Stratigraphy is the study of the order and position of layers of archaeological remains. These layers are laid down in a sequence and this can provide important clues about the succession of events as they occurred at the site. This is why stratigraphy is a vital archaeological tool: it helps us to understand the chronology of events and occupation at archaeological sites.
When people inhabit a site the various activities they engage in result in the formation of deposits of soil and sediment at that site. When the first phase of occupation is followed by a second phase, and many more phases after that, this results in a sequence of deposits that are stratified, they are ordered with the earliest layers at the bottom and more recent layers at the top.
As a site is being excavated, the archaeologist’s job is to identify the different deposits that remain from human activity in the past. The next step is to remove these deposits, starting with the most recent ones, that is, the ones closest to the top, and gradually working through the layers until the earliest deposits are revealed and excavated.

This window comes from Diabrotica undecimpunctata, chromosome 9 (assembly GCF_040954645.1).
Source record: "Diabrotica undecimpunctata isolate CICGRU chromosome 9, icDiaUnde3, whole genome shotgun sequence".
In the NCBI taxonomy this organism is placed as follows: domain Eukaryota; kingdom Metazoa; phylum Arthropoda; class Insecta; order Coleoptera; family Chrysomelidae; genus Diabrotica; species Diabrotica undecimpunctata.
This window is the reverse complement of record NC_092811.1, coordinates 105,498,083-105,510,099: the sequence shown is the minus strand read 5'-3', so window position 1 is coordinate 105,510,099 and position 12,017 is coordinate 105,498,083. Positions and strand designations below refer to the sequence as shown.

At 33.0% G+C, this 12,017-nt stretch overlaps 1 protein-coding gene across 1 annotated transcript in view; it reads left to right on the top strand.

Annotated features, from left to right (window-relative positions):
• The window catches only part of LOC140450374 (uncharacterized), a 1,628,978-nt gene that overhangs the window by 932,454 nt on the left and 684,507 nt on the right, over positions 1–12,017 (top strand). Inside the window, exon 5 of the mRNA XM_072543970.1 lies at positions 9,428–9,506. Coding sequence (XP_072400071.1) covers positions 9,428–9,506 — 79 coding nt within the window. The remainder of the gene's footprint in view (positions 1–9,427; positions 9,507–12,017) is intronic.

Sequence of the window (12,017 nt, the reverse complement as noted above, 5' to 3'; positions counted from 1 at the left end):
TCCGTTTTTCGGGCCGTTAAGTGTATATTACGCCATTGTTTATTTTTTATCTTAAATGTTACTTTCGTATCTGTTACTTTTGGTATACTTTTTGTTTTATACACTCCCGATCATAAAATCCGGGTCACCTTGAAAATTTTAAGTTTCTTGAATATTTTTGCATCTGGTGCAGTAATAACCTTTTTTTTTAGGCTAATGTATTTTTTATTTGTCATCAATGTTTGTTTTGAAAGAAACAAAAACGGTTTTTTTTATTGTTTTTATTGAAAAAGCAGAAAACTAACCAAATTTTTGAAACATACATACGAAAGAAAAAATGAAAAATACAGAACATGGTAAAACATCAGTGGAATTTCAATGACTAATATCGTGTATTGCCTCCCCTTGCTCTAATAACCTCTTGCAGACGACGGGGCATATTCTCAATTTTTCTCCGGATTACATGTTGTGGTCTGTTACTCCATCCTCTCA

This means that archaeological sites are excavated in the exact reverse of the order in which the deposits were laid down; the earliest deposits are the last to be excavated. Think of the many layers that can be removed from around the heart of an onion.
Excavation is like this, gradually peeling away all the layers that represent the sequence of human activity at any given site. The aim of this type of excavation is to respect the stratigraphic sequence of the layers at the site.
Stratigraphy can also be examined in section. Think of the onion again, only this time instead of peeling away the layers one by one, take a knife and cut straight through the heart of the onion, then examine the surface that you have revealed. You can see all the layers of the onion at one time.
This is why archaeologists look at sections through large sites, to understand the sequence of events at the site on the large scale. This way they can identify the earliest, the middle and the latest deposits all in one go.
Once the stratigraphy of the site is understood, archaeologists will usually try to get a date from the earliest layers at the site, either through scientific dating methods such as radiocarbon dating, or through the identification of diagnostic artifact types such as pottery.
Once the archaeologist has this date, they can then identify the earliest phase of activity at the site with some certainty. A date from the most recent archaeological layers would then give them an idea of the entire duration of occupation of the site.
You can see from this explanation how fundamentally important stratigraphy is in understanding chronology and the sequence of events at any archaeological site!